US courts continue to find major media companies to have no liability under the Video Privacy Protection Act for online business activities. But to date, judicial reasoning has been inconsistent: Most courts take the view that anonymous identifiers should not be considered to be personally identifiable information (PII). Others avoid the question of whether data is PII and instead rely on a narrow definition of “consumer” in ruling for the media companies. Recent cases illustrate the different approaches:
- Anonymous IDs are – or might be – personally identifiable. In early October, the Cartoon Network, a unit of Time Warner, won in the Eleventh Circuit Court of Appeals. That court may have been following a trend started with a Massachusetts court in a similar case against Gannett, the publisher of USA Today: instead of focusing on whether particular data points should be considered “personally identifiable information”, the court determined that a viewer of online videos should not be considered to be a “consumer” under the VPPA.
- Anonymous IDs are not personally identifiable. But on October 20, in Robinson v. Disney Online, the Federal District Court for the Southern District of New York ruled in favor of a Disney subsidiary – on a summary judgment motion – determining that the anonymous data tracked and shared should not be considered to be “personally identifiable information” for purposes of the VPPA.
What the Statute Says – and What it Means. Under the VPPA, there may be liability for a media company (a “video tape service provider”) that “knowingly discloses, to any person, personally identifiable information concerning any consumer of such provider”.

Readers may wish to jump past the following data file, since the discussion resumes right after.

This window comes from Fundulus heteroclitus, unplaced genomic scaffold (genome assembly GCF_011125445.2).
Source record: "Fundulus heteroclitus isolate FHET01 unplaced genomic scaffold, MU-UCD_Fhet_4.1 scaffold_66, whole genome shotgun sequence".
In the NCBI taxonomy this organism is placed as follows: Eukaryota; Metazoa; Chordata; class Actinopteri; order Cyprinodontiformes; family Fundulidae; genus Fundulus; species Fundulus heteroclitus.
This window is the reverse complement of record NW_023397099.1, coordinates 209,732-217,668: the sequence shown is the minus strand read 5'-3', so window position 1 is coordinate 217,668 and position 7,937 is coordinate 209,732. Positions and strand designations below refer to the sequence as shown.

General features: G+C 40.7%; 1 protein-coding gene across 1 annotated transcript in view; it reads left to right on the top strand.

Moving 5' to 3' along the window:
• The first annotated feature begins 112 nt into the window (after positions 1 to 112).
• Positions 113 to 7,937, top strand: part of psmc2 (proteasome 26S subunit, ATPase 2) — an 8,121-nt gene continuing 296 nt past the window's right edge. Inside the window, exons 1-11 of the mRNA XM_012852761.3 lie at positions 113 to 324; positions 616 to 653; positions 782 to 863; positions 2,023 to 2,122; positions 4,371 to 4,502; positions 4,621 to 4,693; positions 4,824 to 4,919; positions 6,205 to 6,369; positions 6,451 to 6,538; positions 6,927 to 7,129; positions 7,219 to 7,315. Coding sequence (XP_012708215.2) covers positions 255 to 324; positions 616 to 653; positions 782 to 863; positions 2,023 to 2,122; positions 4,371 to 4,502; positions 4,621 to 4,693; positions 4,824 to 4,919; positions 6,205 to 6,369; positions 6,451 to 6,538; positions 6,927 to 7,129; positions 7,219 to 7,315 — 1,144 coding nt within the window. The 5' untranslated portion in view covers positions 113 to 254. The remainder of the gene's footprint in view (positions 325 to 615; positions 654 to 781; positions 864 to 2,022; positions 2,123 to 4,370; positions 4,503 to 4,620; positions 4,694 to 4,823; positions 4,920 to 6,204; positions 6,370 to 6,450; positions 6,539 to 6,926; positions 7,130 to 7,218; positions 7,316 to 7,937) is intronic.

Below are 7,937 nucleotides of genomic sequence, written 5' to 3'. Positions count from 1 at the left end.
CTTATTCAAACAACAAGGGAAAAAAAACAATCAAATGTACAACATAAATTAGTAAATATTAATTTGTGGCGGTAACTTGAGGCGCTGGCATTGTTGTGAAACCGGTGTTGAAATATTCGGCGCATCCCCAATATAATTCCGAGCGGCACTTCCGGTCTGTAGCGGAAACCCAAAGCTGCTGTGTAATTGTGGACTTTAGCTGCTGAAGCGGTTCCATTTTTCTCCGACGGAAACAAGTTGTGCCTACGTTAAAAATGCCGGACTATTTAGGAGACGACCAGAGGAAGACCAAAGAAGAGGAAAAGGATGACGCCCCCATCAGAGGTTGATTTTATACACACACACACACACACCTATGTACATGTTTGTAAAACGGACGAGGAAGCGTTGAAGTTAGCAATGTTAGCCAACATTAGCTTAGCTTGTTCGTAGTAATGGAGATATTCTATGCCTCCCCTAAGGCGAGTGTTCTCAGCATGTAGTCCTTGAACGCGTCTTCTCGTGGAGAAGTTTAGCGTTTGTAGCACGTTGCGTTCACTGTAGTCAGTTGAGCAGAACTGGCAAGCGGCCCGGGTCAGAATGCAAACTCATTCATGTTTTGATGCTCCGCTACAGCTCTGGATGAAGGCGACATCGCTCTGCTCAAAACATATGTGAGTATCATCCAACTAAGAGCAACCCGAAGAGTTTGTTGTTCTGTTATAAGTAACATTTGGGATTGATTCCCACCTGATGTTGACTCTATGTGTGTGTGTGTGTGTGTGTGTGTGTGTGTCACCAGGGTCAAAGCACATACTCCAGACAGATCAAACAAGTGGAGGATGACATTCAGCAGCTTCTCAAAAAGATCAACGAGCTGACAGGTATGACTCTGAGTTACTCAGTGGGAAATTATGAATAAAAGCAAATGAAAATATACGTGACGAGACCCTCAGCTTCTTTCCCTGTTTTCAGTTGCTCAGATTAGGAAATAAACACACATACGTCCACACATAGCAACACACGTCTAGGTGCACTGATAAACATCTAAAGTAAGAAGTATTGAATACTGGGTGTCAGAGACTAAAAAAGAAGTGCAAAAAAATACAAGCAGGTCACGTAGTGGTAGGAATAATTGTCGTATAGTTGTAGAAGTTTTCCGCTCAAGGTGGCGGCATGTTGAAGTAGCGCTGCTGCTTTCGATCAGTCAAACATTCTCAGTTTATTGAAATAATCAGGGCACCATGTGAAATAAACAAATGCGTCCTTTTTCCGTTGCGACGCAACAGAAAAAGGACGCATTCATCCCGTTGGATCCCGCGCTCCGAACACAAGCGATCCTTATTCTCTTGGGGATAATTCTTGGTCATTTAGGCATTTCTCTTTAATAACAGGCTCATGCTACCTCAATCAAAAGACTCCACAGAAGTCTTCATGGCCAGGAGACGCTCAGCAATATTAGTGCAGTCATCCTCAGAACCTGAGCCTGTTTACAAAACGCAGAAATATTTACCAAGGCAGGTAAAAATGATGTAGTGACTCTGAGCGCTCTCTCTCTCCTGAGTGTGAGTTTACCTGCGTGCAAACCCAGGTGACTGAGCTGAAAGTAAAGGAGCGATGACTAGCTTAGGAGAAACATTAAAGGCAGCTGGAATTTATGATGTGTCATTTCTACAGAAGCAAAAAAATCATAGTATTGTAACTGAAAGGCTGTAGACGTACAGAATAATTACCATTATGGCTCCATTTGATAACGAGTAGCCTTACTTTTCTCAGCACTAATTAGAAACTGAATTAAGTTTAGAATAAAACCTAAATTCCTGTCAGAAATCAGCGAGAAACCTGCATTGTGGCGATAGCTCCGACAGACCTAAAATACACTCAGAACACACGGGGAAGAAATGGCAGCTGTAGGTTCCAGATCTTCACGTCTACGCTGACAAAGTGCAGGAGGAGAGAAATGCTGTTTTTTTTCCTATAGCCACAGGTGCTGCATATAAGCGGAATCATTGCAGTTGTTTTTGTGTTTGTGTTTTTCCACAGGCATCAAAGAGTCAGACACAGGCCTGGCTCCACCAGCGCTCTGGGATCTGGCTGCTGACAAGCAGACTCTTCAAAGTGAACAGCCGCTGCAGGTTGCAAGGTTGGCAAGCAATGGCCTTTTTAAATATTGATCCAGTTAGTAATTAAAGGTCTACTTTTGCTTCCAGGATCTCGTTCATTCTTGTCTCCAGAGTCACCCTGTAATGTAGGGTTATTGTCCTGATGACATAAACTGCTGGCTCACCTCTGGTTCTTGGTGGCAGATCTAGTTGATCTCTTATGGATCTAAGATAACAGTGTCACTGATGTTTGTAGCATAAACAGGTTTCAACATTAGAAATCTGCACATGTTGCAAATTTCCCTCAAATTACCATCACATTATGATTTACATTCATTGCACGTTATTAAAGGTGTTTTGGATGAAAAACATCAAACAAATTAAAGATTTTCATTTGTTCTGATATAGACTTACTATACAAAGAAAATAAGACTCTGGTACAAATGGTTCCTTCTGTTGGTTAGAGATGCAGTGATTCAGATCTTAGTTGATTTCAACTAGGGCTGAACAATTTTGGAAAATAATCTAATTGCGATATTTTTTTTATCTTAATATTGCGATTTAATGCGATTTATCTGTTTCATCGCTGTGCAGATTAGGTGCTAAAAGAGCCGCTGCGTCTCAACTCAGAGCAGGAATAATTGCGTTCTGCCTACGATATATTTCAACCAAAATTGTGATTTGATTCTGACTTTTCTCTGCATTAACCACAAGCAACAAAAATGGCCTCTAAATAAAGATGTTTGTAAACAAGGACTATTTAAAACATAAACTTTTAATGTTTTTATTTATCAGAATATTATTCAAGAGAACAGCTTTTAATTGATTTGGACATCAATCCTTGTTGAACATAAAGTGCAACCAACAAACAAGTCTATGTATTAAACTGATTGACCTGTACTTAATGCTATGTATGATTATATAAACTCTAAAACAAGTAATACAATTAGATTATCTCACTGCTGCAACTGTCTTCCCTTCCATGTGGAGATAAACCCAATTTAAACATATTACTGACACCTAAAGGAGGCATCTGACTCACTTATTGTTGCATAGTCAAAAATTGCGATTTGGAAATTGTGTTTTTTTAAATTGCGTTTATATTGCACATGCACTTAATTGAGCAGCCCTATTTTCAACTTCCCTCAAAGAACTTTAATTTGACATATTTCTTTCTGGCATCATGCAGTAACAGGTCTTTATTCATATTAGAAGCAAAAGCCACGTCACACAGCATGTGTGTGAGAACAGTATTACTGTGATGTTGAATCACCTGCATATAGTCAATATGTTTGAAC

Most courts have determined that for a data point to be considered to be “personally identifiable”, it must identify a particular person.
The Massachusetts court in the Gannett case found that code identifiers, like the android ID, should be considered to be “personally identifiable information”. Yet, the Massachusetts court then found no liability because the viewer of the video was not a “consumer” under the VPPA.
The VPPA defines the term “consumer” to mean “any renter, purchaser, or subscriber of goods or services from a video tape service provider”.
In both the Gannett and Cartoon Network cases, the courts looked at the word “subscriber” and found it did not include members of the public who merely view videos online.
But the October 20, 2015 New York case followed the majority view, and found that under the VPPA: “PII is information which itself identifies a particular person as having accessed specific video materials.” The Court went on to find that the unique anonymous identifiers, in that context, were not personally identifiable, and dismissed the lawsuit against Disney.
Next Steps. So where does this leave us? Courts have consistently found no liability in connection with the online video viewing activities of the general public. However, for those sites that create a subscriber relationship with visitors – presumably with “sign-in” and payment elements – the potential for VPPA liability remains if the broader definitions of “personally identifiable information” are adopted by courts.
As many experts are advising to look at “context” in determining whether a data point should be considered “personally identifiable information”, media companies should continue to carefully monitor their data sharing practices, and minimize the information being shared – including video names when linked to various viewer IDs – so as to minimize potential liability in the future.